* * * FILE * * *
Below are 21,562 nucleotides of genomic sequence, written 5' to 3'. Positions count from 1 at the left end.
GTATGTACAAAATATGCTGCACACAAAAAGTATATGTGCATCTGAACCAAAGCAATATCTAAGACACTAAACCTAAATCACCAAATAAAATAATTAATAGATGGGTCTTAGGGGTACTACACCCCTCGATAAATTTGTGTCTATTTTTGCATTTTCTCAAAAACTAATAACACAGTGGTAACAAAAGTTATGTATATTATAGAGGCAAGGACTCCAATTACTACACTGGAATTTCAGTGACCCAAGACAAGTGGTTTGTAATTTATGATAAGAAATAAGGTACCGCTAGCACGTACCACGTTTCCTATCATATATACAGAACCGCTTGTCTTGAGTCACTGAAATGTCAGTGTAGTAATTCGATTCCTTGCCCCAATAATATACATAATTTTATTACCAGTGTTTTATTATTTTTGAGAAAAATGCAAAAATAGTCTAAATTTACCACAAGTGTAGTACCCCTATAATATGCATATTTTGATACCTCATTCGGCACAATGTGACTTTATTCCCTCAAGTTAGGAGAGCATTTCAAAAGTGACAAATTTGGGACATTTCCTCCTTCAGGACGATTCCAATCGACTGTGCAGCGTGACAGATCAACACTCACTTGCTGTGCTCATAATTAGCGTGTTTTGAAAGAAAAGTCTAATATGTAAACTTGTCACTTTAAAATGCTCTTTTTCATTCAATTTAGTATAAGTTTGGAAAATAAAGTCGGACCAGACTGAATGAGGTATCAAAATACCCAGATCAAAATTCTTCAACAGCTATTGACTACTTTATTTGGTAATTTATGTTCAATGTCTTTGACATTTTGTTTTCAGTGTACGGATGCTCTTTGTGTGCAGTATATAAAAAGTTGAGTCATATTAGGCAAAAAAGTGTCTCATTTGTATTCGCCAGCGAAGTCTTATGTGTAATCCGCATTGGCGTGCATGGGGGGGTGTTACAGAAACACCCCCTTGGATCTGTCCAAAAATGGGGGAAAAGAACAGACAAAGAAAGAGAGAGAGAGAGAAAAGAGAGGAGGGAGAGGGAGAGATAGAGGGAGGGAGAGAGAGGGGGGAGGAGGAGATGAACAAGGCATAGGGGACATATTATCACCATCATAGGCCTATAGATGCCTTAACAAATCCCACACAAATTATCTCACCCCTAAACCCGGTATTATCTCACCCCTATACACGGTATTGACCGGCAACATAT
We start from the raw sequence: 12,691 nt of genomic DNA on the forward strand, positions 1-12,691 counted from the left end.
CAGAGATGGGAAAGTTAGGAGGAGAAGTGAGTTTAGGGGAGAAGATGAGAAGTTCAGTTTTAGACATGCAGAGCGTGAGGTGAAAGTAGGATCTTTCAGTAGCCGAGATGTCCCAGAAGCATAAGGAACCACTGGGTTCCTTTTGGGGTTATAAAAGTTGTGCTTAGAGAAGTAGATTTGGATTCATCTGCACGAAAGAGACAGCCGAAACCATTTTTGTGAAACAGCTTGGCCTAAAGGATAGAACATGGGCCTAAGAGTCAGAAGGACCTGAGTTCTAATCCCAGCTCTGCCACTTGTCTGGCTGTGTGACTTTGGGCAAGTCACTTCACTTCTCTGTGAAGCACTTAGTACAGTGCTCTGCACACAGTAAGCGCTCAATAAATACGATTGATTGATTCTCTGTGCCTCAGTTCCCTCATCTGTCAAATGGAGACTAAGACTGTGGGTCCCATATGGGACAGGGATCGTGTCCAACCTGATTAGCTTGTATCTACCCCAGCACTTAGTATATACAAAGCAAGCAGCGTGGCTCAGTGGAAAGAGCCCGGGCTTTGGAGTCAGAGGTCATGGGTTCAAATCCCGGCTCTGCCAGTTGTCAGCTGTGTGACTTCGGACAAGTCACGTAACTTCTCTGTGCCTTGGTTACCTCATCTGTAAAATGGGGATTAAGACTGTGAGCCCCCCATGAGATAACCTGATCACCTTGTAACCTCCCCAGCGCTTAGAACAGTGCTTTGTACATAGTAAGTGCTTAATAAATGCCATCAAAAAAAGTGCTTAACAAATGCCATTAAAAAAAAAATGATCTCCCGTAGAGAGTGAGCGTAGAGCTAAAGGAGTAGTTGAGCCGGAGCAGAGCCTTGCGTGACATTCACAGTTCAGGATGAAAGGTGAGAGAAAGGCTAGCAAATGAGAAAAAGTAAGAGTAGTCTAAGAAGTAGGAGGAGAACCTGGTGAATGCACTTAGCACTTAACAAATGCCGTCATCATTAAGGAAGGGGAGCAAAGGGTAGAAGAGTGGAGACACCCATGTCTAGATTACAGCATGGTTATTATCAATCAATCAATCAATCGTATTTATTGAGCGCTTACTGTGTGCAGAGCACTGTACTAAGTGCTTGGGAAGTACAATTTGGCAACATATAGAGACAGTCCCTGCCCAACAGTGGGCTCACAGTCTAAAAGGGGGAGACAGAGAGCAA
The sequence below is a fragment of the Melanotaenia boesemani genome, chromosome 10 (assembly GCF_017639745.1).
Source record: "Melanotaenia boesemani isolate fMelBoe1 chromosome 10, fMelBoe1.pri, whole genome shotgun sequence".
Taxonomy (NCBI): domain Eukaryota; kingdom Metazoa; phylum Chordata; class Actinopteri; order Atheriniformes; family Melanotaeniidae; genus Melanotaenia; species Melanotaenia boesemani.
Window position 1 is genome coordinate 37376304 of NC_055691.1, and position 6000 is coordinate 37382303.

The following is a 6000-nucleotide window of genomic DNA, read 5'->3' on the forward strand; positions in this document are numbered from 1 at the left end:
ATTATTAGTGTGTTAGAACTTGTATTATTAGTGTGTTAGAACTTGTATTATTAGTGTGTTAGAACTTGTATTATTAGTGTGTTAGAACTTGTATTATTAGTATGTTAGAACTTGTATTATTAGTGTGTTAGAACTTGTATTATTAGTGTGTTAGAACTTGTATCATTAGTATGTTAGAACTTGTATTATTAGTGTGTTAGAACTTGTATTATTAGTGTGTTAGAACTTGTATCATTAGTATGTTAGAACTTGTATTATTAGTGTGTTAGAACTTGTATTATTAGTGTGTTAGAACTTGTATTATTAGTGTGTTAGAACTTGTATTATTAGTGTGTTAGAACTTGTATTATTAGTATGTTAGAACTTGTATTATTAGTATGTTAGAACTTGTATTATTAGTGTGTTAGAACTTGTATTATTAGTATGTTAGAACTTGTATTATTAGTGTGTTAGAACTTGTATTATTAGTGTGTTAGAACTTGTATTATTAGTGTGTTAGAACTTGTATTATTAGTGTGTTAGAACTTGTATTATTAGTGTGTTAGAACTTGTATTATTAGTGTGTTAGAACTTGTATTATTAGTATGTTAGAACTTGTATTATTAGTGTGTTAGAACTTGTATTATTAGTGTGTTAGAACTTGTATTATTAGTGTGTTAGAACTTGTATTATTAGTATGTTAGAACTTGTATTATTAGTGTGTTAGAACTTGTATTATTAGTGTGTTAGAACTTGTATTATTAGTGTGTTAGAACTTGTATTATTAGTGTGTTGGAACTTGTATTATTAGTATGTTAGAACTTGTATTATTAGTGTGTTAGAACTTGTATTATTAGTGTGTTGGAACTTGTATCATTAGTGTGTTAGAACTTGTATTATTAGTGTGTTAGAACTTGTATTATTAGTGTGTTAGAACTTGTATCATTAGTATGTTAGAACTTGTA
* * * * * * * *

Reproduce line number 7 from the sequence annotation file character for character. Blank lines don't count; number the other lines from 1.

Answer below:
Taxonomy (NCBI): domain Eukaryota; kingdom Metazoa; phylum Chordata; class Actinopteri; order Atheriniformes; family Melanotaeniidae; genus Melanotaenia; species Melanotaenia boesemani.